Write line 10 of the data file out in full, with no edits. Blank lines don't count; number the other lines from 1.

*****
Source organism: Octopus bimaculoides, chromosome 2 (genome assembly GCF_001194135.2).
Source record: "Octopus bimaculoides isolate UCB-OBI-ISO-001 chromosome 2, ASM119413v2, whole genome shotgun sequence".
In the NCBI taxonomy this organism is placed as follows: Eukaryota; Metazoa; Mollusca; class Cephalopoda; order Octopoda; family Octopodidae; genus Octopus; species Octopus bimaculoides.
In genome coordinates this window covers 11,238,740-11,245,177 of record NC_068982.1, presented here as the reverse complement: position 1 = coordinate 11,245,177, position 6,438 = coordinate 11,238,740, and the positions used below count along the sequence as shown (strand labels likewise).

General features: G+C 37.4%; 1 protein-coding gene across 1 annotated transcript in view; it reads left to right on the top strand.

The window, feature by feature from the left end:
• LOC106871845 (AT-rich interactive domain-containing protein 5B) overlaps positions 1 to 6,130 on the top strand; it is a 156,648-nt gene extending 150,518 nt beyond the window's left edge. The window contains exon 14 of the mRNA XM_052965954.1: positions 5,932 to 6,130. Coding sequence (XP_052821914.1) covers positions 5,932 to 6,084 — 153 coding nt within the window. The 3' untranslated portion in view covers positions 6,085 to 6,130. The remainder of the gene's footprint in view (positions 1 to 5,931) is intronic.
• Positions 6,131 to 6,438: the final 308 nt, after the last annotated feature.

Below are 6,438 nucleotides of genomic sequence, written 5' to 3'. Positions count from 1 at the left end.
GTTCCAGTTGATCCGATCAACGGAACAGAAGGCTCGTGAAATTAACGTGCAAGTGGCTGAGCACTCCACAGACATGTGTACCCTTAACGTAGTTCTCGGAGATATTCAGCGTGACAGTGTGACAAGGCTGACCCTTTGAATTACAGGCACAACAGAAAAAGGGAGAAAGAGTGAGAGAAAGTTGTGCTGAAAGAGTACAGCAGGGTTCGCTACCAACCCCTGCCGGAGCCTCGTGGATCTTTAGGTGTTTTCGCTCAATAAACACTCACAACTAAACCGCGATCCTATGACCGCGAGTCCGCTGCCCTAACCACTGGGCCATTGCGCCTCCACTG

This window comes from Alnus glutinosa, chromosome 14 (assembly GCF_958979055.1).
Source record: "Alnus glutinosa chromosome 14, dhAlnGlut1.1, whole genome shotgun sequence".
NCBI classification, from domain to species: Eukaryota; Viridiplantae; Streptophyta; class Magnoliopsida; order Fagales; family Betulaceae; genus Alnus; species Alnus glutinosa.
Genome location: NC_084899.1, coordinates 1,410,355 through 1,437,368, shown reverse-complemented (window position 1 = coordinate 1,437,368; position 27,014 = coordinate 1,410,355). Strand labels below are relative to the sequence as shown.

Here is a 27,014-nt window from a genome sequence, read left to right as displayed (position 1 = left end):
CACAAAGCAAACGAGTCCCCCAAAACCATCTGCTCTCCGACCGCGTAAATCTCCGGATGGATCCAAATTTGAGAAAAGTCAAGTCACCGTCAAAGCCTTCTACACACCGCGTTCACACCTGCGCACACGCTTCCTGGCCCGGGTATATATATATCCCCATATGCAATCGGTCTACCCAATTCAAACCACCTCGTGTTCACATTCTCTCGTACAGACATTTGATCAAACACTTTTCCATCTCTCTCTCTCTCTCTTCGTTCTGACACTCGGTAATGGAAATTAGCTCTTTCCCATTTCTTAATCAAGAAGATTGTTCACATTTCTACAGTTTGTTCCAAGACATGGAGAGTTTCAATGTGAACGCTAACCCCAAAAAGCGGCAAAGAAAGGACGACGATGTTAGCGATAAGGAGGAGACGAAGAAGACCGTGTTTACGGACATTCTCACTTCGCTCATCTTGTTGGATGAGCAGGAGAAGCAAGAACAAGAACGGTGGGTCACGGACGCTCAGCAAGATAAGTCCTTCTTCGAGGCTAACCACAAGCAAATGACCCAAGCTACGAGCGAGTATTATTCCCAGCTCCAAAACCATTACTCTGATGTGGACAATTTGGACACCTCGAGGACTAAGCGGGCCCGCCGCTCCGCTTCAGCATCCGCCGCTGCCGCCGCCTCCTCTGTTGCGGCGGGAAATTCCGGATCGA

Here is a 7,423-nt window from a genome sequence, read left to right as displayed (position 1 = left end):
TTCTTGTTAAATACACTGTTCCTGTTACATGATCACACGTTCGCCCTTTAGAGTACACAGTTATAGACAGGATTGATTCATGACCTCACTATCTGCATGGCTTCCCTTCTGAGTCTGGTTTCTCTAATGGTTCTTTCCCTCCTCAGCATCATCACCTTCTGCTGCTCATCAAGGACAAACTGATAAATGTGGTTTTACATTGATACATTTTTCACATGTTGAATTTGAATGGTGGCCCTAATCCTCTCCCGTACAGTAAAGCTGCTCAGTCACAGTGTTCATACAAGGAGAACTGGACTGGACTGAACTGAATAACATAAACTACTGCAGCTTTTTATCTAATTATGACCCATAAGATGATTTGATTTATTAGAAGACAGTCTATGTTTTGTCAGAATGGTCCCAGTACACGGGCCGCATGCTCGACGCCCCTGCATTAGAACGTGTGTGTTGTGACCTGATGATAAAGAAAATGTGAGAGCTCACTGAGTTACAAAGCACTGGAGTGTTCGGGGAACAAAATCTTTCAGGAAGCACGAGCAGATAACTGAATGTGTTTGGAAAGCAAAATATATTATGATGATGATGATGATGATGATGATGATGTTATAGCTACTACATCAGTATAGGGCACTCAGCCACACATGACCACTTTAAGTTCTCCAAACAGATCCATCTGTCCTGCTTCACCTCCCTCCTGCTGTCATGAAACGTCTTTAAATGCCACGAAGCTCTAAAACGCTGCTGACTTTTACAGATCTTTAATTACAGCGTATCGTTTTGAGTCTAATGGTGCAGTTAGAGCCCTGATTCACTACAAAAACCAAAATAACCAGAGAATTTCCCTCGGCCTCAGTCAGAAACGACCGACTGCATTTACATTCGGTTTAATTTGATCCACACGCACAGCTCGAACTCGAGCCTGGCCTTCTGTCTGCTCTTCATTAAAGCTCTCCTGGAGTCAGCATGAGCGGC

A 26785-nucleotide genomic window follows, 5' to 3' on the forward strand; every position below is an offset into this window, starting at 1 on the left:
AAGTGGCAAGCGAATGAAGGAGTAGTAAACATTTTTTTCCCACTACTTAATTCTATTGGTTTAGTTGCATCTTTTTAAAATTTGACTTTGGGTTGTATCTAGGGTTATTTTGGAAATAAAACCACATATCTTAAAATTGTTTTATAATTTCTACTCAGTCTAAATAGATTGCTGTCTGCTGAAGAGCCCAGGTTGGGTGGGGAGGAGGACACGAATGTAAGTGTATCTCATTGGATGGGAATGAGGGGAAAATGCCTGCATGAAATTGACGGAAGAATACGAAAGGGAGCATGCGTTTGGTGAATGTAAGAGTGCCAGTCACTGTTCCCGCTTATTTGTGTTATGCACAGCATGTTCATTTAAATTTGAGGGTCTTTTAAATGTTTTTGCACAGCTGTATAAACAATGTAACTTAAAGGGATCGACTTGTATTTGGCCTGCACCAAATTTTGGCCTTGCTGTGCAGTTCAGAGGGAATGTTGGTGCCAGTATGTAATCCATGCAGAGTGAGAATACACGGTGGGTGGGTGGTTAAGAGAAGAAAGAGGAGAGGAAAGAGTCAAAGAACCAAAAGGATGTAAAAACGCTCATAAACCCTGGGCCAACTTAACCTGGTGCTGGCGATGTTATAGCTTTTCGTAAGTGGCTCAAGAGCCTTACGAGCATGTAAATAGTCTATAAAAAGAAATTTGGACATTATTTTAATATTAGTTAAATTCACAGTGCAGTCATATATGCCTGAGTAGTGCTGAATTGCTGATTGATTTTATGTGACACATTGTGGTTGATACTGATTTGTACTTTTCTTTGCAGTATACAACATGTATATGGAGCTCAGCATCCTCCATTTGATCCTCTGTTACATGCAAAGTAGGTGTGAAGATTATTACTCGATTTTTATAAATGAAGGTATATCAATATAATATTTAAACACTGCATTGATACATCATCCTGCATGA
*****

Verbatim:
GTTCCAGTTGATCCGATCAACGGAACAGAAGGCTCGTGAAATTAACGTGCAAGTGGCTGAGCACTCCACAGACATGTGTACCCTTAACGTAGTTCTCGGAGATATTCAGCGTGACAGTGTGACAAGGCTGACCCTTTGAATTACAGGCACAACAGAAAAAGGGAGAAAGAGTGAGAGAAAGTTGTGCTGAAAGAGTACAGCAGGGTTCGCTACCAACCCCTGCCGGAGCCTCGTGGATCTTTAGGTGTTTTCGCTCAATAAACACTCACAACTAAACCGCGATCCTATGACCGCGAGTCCGCTGCCCTAACCACTGGGCCATTGCGCCTCCACTG